IDF to Dismiss 3,000 to 5,000 Career Soldiers Due to Budget Cuts

Streamlining plan, which also reduces number of tanks, aircraft, and missile ships, is guided by understanding that conventional warfare is not a likely scenario in coming years.

Gili Cohen
Gili Cohen
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Gili Cohen
Gili Cohen

The Israel Defense Forces is planning on dismissing at least 3,000 career soldiers, and as many as 5,000, as part of its streamlining program in response to defense budget cuts. The military also plans substantially reducing its numbers of tanks, aircraft and combat ships. The IDF general staff has already drawn out the plan, but they are still awaiting government approval.

Changes will also be made to the way divisions in the standing army and the reserves operate, as well as their makeup.

The IDF has already decided where cutbacks will be implemented first: a number of Armored Corps forces using the veteran Magach tanks, upgraded versions of the American M48 and M60 Patton tanks, will be closed. The size of a command headquarters of an artillery unit and a logistical brigade will be reduced. A squadron of planes will also be closed down.

The reductions are part of plans already made as part of the IDF’s long-term planning. But two previous programs were not launched, the first time due to the social protests two years ago and last year because of the elections. But the recent cuts to the defense budget has led the IDF brass to realize that the reductions should start as soon as possible and be deeper than originally planned. For example, a planned reduction in tanks was already in the works, but were to have been implemented only at the end of the five-year plan − four years away at least.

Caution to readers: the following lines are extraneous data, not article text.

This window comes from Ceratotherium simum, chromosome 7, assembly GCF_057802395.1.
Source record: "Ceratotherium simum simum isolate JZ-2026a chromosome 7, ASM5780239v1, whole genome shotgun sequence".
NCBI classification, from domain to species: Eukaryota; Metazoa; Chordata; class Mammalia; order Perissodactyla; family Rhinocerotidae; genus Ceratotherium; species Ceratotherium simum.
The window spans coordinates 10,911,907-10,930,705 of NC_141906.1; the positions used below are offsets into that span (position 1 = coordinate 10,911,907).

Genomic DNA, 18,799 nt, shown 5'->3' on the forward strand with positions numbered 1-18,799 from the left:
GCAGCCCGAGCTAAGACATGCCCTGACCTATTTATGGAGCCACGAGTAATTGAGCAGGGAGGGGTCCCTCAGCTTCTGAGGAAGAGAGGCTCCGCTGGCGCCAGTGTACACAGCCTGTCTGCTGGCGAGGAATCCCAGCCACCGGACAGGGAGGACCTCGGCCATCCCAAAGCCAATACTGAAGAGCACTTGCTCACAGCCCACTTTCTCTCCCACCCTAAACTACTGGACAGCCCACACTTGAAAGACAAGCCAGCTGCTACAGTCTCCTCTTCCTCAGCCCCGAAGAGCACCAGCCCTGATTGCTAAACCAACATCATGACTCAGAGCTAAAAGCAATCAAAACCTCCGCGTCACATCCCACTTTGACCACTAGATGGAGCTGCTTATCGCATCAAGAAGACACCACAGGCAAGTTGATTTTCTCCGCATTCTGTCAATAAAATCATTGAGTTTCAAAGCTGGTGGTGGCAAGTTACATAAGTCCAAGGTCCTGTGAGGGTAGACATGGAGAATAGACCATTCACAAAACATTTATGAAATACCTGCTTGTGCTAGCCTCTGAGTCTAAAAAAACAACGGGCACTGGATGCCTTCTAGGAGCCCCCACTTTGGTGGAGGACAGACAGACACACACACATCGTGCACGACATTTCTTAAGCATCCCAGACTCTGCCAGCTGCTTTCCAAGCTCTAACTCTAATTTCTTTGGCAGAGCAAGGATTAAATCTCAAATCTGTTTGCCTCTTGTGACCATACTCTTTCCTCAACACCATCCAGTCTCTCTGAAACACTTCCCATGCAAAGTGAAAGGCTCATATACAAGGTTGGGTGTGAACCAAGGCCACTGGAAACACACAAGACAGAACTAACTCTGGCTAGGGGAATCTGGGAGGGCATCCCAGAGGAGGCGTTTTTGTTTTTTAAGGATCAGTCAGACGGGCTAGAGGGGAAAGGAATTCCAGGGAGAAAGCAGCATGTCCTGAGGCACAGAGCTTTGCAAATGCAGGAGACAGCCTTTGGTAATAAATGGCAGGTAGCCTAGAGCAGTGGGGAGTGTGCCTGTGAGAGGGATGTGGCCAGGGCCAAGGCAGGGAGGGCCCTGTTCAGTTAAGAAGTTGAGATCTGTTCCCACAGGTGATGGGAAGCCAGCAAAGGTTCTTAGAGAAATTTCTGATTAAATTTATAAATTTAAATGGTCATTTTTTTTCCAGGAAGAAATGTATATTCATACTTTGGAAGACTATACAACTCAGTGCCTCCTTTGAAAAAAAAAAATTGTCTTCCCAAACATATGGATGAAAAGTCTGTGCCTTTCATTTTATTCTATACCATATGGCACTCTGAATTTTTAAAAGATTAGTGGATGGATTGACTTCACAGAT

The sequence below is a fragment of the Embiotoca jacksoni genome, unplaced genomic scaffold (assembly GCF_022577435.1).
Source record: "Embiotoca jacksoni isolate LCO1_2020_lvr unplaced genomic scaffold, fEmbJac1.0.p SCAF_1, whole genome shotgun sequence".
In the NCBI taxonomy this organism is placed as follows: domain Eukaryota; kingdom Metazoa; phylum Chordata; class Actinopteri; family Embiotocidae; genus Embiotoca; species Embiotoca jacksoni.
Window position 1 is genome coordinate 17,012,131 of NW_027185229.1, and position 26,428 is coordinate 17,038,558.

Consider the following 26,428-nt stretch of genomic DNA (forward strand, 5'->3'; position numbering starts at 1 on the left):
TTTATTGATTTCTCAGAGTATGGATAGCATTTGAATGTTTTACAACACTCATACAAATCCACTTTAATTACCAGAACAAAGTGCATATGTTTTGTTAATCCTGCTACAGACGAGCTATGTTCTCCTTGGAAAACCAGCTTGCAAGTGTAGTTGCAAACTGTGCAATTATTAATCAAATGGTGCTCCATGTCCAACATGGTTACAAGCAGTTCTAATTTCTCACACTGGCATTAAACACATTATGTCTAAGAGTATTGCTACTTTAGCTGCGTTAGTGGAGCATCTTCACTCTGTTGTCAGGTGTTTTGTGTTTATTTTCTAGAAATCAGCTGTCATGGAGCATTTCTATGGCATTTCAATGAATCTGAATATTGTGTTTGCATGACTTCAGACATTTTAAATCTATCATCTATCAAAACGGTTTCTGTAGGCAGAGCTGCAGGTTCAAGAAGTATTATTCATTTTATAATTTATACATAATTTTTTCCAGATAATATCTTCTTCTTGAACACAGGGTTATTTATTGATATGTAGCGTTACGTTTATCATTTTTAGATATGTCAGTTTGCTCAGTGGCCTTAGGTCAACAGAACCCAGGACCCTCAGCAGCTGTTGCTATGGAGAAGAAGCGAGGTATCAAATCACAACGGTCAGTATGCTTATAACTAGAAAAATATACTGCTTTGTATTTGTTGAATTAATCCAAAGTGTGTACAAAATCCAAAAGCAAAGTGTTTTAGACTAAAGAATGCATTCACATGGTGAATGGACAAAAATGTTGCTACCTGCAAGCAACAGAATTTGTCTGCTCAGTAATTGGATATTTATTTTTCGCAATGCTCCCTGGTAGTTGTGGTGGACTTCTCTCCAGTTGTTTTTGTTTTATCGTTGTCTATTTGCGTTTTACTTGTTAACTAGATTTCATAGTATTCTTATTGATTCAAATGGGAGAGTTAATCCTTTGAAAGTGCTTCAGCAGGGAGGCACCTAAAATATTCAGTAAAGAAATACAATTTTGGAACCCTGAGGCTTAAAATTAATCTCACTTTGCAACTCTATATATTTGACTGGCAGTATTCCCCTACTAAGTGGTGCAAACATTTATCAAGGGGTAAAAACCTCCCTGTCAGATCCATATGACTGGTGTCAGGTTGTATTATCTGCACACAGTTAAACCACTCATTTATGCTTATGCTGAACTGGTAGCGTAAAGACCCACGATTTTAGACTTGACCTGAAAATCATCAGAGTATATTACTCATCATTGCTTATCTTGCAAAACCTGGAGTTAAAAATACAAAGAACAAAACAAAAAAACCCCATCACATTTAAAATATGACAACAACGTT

The streamlining would free up more than NIS 7 billion of the defense budget to be redirected to high-priority areas like strengthening intelligence capabilities, maintaining the air force as a strategic arm, cyber warfare and strengthening maneuverability on land. The army also wants to upgrade its capabilities to work in what is called the “third circle” − Iran, and continued investment in its active defense systems − Iron Dome, Magic Wand and Arrow 3.

It is not only the new budgetary constraints that are behind the streamlining; it is also the reduced threat posed by conventional warfare, and the understanding that armies facing off against each other on the traditional battlefield is not a likely scenario in the coming years.

It is believed that the savings expected from the steps the army wants to take will not be immediately felt, because the closing of units also involves financial outlays.

The way the IDF’s divisions operate is also in for a change. Those on the borders − the Golan, Gaza, Sinai and Jordan − and a new division to be established in the Golan will be strengthened. The army’s assumption is that the impact of events in Syria on security in the Golan is still unknown, and the new division will be responsible for the Golan border in particular.

Division 36, now in charge of the area, will take on the most complex assignments with the most advanced tools. The IDF also wants to beef up two reserve divisions, one in the north and one in the south, which will be called up in case of emergency in those regions.

Israeli soldiers sit atop a tank as they watch the border with Syria near the Quneitra border crossing between Israel and Syria, on the Golan Heights July 3, 2013. Credit: Reuters

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